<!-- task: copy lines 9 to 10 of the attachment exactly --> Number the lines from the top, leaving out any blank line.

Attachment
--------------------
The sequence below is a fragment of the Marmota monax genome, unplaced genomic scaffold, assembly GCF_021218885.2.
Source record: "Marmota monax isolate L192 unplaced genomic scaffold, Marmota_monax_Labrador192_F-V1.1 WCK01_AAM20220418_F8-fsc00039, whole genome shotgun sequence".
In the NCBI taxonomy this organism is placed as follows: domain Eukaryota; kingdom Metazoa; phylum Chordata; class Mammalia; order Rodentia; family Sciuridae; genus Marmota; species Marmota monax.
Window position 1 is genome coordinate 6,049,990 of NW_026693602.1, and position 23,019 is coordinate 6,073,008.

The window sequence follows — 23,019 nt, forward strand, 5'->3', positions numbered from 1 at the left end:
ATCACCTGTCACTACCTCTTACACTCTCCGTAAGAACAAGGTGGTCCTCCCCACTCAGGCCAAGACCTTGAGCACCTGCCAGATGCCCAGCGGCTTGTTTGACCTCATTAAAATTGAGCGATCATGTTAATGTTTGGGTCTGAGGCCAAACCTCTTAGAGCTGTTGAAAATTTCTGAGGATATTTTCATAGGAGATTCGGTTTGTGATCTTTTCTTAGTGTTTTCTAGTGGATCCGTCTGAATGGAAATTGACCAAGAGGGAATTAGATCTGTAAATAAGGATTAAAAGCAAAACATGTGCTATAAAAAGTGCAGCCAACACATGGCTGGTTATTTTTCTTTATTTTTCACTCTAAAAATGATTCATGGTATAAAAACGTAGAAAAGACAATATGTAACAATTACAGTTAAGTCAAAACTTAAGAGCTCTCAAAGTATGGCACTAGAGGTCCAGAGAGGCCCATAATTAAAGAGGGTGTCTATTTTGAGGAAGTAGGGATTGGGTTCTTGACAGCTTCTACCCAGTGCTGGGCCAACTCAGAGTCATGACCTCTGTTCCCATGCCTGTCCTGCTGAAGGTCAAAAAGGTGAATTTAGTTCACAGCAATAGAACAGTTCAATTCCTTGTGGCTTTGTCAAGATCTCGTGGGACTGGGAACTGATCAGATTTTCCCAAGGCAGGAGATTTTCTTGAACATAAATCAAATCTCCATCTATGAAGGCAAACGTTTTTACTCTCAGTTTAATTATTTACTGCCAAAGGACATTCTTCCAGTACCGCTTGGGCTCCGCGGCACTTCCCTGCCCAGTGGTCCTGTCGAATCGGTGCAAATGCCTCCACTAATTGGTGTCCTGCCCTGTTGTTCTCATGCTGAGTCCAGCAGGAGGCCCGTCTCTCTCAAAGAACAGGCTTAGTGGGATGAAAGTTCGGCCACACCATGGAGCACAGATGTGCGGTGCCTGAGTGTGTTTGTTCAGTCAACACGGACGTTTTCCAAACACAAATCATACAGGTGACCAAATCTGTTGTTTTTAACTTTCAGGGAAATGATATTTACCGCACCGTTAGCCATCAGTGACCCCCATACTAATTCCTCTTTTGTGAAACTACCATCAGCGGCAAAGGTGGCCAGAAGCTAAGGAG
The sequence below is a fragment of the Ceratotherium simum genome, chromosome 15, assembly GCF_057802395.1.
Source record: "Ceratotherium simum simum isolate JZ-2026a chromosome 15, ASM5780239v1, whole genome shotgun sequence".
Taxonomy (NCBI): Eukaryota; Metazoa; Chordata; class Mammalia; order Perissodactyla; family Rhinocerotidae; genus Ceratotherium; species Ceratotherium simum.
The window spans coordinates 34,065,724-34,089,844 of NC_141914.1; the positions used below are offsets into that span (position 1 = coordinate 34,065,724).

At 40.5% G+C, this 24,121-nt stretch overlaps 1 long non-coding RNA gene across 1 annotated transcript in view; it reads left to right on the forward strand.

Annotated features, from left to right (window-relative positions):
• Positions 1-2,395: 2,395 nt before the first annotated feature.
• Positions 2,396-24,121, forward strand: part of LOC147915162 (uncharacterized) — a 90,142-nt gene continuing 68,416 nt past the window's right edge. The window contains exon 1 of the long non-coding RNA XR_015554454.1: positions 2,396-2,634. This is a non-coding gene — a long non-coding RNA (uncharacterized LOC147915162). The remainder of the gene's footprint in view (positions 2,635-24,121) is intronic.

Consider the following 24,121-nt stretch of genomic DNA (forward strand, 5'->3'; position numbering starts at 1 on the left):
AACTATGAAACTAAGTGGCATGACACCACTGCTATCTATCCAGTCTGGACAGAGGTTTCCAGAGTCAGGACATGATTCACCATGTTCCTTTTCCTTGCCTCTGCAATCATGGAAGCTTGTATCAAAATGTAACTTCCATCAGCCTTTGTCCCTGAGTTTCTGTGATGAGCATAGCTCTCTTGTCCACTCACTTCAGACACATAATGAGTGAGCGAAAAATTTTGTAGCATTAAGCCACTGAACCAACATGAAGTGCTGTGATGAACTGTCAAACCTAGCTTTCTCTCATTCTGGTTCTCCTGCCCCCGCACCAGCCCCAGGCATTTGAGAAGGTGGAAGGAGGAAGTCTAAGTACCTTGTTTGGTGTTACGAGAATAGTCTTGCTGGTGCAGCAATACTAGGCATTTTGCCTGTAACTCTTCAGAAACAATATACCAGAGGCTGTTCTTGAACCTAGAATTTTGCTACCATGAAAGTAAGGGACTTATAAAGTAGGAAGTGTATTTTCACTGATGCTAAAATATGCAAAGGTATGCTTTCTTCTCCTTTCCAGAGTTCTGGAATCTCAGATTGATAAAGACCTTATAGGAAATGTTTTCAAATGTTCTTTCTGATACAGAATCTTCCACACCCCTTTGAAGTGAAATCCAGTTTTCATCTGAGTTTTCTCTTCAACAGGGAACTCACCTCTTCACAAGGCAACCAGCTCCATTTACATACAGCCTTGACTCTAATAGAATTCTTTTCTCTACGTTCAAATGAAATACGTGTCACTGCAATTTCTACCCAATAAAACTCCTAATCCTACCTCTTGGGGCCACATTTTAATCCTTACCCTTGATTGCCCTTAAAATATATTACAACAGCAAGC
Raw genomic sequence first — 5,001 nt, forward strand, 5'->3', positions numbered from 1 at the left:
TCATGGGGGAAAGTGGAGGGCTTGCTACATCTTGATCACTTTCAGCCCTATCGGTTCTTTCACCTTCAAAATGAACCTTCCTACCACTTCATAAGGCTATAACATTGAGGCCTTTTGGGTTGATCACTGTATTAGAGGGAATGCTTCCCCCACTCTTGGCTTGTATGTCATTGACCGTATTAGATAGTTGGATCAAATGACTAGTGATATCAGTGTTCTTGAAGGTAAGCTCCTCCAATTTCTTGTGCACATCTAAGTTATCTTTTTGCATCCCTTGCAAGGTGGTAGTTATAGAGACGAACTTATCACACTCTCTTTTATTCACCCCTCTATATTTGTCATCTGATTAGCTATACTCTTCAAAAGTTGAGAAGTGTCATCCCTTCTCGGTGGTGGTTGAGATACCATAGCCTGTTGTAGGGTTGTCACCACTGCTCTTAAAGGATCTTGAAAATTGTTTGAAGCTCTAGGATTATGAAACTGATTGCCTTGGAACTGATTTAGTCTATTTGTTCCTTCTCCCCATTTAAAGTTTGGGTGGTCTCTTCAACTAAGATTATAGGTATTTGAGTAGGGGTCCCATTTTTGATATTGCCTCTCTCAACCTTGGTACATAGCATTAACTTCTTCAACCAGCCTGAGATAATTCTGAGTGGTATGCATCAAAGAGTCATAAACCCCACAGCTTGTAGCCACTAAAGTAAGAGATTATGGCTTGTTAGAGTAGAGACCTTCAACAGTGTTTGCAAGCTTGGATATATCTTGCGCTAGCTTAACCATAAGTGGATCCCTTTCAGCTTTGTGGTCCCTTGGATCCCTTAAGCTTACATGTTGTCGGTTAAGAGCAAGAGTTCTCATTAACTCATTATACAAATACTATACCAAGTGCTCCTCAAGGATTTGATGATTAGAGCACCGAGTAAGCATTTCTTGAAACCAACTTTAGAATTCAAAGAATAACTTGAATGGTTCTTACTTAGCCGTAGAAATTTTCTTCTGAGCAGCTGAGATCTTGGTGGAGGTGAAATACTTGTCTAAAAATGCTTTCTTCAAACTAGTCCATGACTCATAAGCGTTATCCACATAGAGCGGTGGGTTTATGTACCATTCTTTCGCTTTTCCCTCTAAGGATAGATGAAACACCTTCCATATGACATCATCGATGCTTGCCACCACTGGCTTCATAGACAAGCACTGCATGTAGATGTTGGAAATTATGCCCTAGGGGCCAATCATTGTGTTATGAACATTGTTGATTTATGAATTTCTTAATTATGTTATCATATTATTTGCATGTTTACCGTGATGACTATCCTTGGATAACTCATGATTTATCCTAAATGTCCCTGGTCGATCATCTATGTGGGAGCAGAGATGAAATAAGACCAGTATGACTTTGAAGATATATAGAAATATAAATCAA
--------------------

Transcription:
Taxonomy (NCBI): Eukaryota; Metazoa; Chordata; class Mammalia; order Perissodactyla; family Rhinocerotidae; genus Ceratotherium; species Ceratotherium simum.
The window spans coordinates 34,065,724-34,089,844 of NC_141914.1; the positions used below are offsets into that span (position 1 = coordinate 34,065,724).